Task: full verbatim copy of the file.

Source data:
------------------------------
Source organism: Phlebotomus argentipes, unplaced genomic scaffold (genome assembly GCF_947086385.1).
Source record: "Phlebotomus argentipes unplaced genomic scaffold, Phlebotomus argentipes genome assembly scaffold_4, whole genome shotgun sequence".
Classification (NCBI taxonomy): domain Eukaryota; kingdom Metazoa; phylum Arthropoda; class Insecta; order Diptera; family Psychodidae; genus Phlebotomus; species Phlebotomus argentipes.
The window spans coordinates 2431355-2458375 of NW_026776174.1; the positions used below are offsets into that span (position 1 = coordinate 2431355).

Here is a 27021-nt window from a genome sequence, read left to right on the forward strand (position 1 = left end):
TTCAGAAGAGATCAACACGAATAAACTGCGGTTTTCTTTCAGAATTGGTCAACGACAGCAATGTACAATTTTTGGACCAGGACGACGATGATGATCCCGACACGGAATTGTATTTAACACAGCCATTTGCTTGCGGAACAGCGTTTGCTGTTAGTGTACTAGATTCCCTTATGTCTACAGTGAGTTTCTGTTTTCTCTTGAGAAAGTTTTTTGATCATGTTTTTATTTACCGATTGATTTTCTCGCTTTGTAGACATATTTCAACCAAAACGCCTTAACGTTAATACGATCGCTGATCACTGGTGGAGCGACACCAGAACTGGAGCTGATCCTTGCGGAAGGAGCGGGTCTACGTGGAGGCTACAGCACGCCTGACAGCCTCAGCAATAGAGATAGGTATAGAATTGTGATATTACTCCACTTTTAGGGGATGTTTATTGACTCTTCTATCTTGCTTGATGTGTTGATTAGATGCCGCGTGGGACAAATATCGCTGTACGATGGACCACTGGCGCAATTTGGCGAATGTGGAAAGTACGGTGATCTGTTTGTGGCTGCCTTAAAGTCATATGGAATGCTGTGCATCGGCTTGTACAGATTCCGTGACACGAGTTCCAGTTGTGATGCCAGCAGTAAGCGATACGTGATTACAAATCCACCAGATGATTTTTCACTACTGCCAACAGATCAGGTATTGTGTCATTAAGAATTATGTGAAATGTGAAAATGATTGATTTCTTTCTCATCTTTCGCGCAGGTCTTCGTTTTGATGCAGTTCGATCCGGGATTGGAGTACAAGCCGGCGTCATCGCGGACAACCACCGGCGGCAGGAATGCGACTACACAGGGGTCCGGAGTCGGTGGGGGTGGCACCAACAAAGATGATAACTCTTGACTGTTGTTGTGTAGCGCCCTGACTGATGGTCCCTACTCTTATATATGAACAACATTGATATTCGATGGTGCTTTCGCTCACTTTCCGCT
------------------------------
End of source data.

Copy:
Source organism: Phlebotomus argentipes, unplaced genomic scaffold (genome assembly GCF_947086385.1).
Source record: "Phlebotomus argentipes unplaced genomic scaffold, Phlebotomus argentipes genome assembly scaffold_4, whole genome shotgun sequence".
Classification (NCBI taxonomy): domain Eukaryota; kingdom Metazoa; phylum Arthropoda; class Insecta; order Diptera; family Psychodidae; genus Phlebotomus; species Phlebotomus argentipes.
The window spans coordinates 2431355-2458375 of NW_026776174.1; the positions used below are offsets into that span (position 1 = coordinate 2431355).

Here is a 27021-nt window from a genome sequence, read left to right on the forward strand (position 1 = left end):
TTCAGAAGAGATCAACACGAATAAACTGCGGTTTTCTTTCAGAATTGGTCAACGACAGCAATGTACAATTTTTGGACCAGGACGACGATGATGATCCCGACACGGAATTGTATTTAACACAGCCATTTGCTTGCGGAACAGCGTTTGCTGTTAGTGTACTAGATTCCCTTATGTCTACAGTGAGTTTCTGTTTTCTCTTGAGAAAGTTTTTTGATCATGTTTTTATTTACCGATTGATTTTCTCGCTTTGTAGACATATTTCAACCAAAACGCCTTAACGTTAATACGATCGCTGATCACTGGTGGAGCGACACCAGAACTGGAGCTGATCCTTGCGGAAGGAGCGGGTCTACGTGGAGGCTACAGCACGCCTGACAGCCTCAGCAATAGAGATAGGTATAGAATTGTGATATTACTCCACTTTTAGGGGATGTTTATTGACTCTTCTATCTTGCTTGATGTGTTGATTAGATGCCGCGTGGGACAAATATCGCTGTACGATGGACCACTGGCGCAATTTGGCGAATGTGGAAAGTACGGTGATCTGTTTGTGGCTGCCTTAAAGTCATATGGAATGCTGTGCATCGGCTTGTACAGATTCCGTGACACGAGTTCCAGTTGTGATGCCAGCAGTAAGCGATACGTGATTACAAATCCACCAGATGATTTTTCACTACTGCCAACAGATCAGGTATTGTGTCATTAAGAATTATGTGAAATGTGAAAATGATTGATTTCTTTCTCATCTTTCGCGCAGGTCTTCGTTTTGATGCAGTTCGATCCGGGATTGGAGTACAAGCCGGCGTCATCGCGGACAACCACCGGCGGCAGGAATGCGACTACACAGGGGTCCGGAGTCGGTGGGGGTGGCACCAACAAAGATGATAACTCTTGACTGTTGTTGTGTAGCGCCCTGACTGATGGTCCCTACTCTTATATATGAACAACATTGATATTCGATGGTGCTTTCGCTCACTTTCCGCT